Arbtech were recently instructed to carry out a preliminary roost assessment (PRA) in Tiverton, after Cheshire West and Chester Council requested the survey as part of a planning application. The application is for the demolition of the existing dwelling and the erection of a new dwelling.
About the Area
Tiverton is a small village located between Tarporley and Peckforton, where Arbtech have also carried out ecological (including phase 1 habitat, water vole and badger survey), bat survey and tree surveys (including BS5837: 2012). The site is located near to the Shropshire Union Canal, with scattered woodland copses. Beeston Castle is located in close proximity to the survey site, which is host to a Natterer’s bat and a Soprano pipistrelle maternity roost.
What We Did
During the PRA, an external and internal inspection was carried out at the property, in search for bat and bat evidence including feeding remains, droppings and urine stains. The external checks involved looking for any potential roosting features, such as raised or missing tiles and gaps in the brickwork or soffit boxes. An inspection of the loft space found thousands of bat droppings, with scattered butterfly wings, which indicated a maternity brown long-eared bat roost. The droppings were a mixed of ages, which suggest the property has been used for many years by the bat roost. The property also has a basement, which has suitable roosting features to support hibernating bats.
Bat Emergence and Re-entry Surveys
Following on from the PRA, the next step was to carry out a suite of dusk and dawn surveys to characterise the roost. One bat emergence and two dawn re-entry surveys were carried out during August and September 2019. The surveys were booked in straight after the preliminary roost assessment survey to avoid missing the 2019 survey season and delaying the planning application. The property is host to a brown long-eared maternity roost, with 14 individuals, and a day roost of low numbers of common pipistrelles.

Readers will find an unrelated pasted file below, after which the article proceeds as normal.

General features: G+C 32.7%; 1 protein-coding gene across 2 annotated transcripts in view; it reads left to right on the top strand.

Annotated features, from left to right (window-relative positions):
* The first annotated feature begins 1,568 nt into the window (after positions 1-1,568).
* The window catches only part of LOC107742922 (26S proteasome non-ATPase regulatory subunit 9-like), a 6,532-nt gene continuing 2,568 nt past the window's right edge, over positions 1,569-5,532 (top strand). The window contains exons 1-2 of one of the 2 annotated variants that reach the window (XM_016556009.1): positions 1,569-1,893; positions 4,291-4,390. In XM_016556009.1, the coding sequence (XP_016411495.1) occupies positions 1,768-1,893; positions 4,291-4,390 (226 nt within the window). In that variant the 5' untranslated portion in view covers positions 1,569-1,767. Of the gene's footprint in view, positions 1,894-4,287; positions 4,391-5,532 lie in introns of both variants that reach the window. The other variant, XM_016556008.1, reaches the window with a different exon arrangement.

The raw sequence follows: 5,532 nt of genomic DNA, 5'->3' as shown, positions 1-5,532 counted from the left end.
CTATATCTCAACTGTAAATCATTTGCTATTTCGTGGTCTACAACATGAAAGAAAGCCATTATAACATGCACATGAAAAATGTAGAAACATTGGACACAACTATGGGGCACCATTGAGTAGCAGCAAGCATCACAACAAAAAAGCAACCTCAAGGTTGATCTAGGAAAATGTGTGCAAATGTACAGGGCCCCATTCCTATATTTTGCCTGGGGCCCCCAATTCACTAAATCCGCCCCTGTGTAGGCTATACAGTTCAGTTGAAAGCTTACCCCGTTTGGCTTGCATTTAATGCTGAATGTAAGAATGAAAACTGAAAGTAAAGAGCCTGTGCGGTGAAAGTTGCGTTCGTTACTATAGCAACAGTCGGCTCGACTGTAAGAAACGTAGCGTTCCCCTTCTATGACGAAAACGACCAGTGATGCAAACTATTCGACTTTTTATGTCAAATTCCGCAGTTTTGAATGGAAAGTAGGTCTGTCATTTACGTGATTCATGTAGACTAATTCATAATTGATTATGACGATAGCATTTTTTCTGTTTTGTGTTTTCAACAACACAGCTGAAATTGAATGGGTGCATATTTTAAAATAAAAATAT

A hibernation survey is due to be carried out on the basement at the property, during the winter period. The optimal survey period for hibernation is December – February. Once planning permission has been granted, Arbtech can apply for a European protected species mitigation licence from Natural England to lawfully undertake the demolition of the property and destroy the existing bat roosts.
As part of the mitigation, bat boxes, including hibernation boxes, will be placed on-site prior to the demolition. The new dwelling will have a dedicated loft space for the brown long-eared bat maternity roost, to allow the existing bat roost to return for next breeding season, once the works have been completed. The new dwelling will also have access tiles for the common pipistrelles.
The property will be demolished in stages and it will include ecological supervision, by an experienced ecologist, to supervise the roof tile and soffit box removal. The demolition will be during the winter months when the bats are least likely to be roosting in the loft space or crevices.